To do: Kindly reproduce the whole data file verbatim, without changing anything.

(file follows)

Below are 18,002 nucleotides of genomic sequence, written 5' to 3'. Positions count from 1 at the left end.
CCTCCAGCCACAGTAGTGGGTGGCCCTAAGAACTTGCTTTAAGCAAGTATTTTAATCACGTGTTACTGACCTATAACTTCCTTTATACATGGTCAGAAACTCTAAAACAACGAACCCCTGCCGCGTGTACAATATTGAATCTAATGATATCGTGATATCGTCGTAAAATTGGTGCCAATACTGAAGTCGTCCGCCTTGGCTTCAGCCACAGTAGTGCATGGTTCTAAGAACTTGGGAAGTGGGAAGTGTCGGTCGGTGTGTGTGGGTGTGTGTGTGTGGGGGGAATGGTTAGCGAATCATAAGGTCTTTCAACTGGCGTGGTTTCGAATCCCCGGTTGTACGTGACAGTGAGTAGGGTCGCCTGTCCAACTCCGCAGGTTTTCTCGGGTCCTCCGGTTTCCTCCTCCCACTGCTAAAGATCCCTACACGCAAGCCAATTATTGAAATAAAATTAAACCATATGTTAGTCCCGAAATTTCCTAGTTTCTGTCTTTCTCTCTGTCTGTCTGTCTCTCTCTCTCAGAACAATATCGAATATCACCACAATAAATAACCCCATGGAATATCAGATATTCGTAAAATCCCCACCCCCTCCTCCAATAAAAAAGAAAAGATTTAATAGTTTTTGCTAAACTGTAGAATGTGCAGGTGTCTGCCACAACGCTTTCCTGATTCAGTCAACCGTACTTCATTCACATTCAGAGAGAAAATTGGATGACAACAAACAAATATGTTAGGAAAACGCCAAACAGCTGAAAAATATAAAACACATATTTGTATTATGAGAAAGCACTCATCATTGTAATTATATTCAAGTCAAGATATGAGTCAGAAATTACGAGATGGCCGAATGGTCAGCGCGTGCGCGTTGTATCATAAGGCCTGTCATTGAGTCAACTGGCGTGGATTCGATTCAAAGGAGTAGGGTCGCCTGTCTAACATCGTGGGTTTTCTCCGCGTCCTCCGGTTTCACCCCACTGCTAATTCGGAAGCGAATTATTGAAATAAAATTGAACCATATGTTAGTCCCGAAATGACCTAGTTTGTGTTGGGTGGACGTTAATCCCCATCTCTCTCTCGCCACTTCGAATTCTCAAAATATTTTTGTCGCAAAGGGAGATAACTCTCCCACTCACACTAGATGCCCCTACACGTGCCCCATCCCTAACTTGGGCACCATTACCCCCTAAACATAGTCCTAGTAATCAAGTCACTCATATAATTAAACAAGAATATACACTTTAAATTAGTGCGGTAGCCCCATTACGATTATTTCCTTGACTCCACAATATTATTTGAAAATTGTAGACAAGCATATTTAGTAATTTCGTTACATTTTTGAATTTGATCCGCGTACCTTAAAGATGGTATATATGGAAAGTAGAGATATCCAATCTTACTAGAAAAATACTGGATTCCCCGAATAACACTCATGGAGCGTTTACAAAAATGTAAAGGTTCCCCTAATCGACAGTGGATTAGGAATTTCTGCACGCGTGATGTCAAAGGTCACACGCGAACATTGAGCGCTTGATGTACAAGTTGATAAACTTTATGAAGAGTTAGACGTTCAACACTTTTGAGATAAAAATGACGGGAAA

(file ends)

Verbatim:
Below are 18,002 nucleotides of genomic sequence, written 5' to 3'. Positions count from 1 at the left end.
CCTCCAGCCACAGTAGTGGGTGGCCCTAAGAACTTGCTTTAAGCAAGTATTTTAATCACGTGTTACTGACCTATAACTTCCTTTATACATGGTCAGAAACTCTAAAACAACGAACCCCTGCCGCGTGTACAATATTGAATCTAATGATATCGTGATATCGTCGTAAAATTGGTGCCAATACTGAAGTCGTCCGCCTTGGCTTCAGCCACAGTAGTGCATGGTTCTAAGAACTTGGGAAGTGGGAAGTGTCGGTCGGTGTGTGTGGGTGTGTGTGTGTGGGGGGAATGGTTAGCGAATCATAAGGTCTTTCAACTGGCGTGGTTTCGAATCCCCGGTTGTACGTGACAGTGAGTAGGGTCGCCTGTCCAACTCCGCAGGTTTTCTCGGGTCCTCCGGTTTCCTCCTCCCACTGCTAAAGATCCCTACACGCAAGCCAATTATTGAAATAAAATTAAACCATATGTTAGTCCCGAAATTTCCTAGTTTCTGTCTTTCTCTCTGTCTGTCTGTCTCTCTCTCTCAGAACAATATCGAATATCACCACAATAAATAACCCCATGGAATATCAGATATTCGTAAAATCCCCACCCCCTCCTCCAATAAAAAAGAAAAGATTTAATAGTTTTTGCTAAACTGTAGAATGTGCAGGTGTCTGCCACAACGCTTTCCTGATTCAGTCAACCGTACTTCATTCACATTCAGAGAGAAAATTGGATGACAACAAACAAATATGTTAGGAAAACGCCAAACAGCTGAAAAATATAAAACACATATTTGTATTATGAGAAAGCACTCATCATTGTAATTATATTCAAGTCAAGATATGAGTCAGAAATTACGAGATGGCCGAATGGTCAGCGCGTGCGCGTTGTATCATAAGGCCTGTCATTGAGTCAACTGGCGTGGATTCGATTCAAAGGAGTAGGGTCGCCTGTCTAACATCGTGGGTTTTCTCCGCGTCCTCCGGTTTCACCCCACTGCTAATTCGGAAGCGAATTATTGAAATAAAATTGAACCATATGTTAGTCCCGAAATGACCTAGTTTGTGTTGGGTGGACGTTAATCCCCATCTCTCTCTCGCCACTTCGAATTCTCAAAATATTTTTGTCGCAAAGGGAGATAACTCTCCCACTCACACTAGATGCCCCTACACGTGCCCCATCCCTAACTTGGGCACCATTACCCCCTAAACATAGTCCTAGTAATCAAGTCACTCATATAATTAAACAAGAATATACACTTTAAATTAGTGCGGTAGCCCCATTACGATTATTTCCTTGACTCCACAATATTATTTGAAAATTGTAGACAAGCATATTTAGTAATTTCGTTACATTTTTGAATTTGATCCGCGTACCTTAAAGATGGTATATATGGAAAGTAGAGATATCCAATCTTACTAGAAAAATACTGGATTCCCCGAATAACACTCATGGAGCGTTTACAAAAATGTAAAGGTTCCCCTAATCGACAGTGGATTAGGAATTTCTGCACGCGTGATGTCAAAGGTCACACGCGAACATTGAGCGCTTGATGTACAAGTTGATAAACTTTATGAAGAGTTAGACGTTCAACACTTTTGAGATAAAAATGACGGGAAA